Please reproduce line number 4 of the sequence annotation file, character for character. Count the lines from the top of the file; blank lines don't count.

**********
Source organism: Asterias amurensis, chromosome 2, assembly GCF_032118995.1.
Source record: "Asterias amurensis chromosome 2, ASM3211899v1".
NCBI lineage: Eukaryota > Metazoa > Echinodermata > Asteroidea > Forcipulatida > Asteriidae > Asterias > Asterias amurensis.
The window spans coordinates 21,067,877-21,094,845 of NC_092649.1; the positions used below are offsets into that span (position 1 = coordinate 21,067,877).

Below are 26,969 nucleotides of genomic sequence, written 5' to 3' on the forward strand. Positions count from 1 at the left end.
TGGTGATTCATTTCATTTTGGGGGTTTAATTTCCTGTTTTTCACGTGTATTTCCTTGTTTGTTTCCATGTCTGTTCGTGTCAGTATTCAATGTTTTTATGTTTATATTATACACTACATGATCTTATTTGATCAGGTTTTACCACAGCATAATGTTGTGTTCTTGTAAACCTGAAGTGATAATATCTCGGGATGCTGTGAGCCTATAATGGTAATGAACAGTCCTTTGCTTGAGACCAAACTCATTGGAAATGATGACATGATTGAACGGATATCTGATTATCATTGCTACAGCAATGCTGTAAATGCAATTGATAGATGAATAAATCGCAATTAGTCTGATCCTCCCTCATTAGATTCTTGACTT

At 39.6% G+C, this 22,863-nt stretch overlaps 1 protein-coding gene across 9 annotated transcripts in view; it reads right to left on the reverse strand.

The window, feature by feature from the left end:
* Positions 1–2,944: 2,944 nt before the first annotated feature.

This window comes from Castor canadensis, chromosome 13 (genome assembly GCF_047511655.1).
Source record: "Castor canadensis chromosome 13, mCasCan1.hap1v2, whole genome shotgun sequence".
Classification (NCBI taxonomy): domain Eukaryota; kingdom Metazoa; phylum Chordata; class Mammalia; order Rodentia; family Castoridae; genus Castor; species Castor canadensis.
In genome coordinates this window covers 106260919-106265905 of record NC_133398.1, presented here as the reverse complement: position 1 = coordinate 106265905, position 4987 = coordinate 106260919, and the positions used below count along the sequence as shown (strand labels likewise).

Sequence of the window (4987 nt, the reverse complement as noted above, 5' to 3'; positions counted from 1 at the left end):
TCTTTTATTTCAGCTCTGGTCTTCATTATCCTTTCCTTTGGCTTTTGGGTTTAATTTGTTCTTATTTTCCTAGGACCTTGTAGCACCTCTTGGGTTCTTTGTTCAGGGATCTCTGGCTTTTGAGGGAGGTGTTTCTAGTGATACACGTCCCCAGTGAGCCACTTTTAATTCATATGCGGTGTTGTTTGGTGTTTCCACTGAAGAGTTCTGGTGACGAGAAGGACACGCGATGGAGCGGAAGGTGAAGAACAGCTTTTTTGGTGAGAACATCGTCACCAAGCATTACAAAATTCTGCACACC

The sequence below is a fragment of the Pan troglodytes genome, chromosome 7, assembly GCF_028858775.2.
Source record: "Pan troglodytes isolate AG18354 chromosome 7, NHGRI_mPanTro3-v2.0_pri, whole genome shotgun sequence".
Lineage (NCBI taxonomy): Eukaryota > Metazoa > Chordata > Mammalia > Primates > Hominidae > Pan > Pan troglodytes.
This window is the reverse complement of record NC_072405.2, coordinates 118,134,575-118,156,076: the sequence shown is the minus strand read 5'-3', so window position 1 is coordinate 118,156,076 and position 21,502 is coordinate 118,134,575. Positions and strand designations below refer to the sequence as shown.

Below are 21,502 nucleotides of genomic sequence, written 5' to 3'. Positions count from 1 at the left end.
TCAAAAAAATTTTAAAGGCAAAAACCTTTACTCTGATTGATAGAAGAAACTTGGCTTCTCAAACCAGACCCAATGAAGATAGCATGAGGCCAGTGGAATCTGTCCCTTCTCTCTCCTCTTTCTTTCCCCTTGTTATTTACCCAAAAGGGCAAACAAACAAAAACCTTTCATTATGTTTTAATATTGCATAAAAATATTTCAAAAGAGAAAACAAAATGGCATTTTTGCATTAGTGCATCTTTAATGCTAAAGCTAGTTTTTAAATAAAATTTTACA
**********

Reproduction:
The window spans coordinates 21,067,877-21,094,845 of NC_092649.1; the positions used below are offsets into that span (position 1 = coordinate 21,067,877).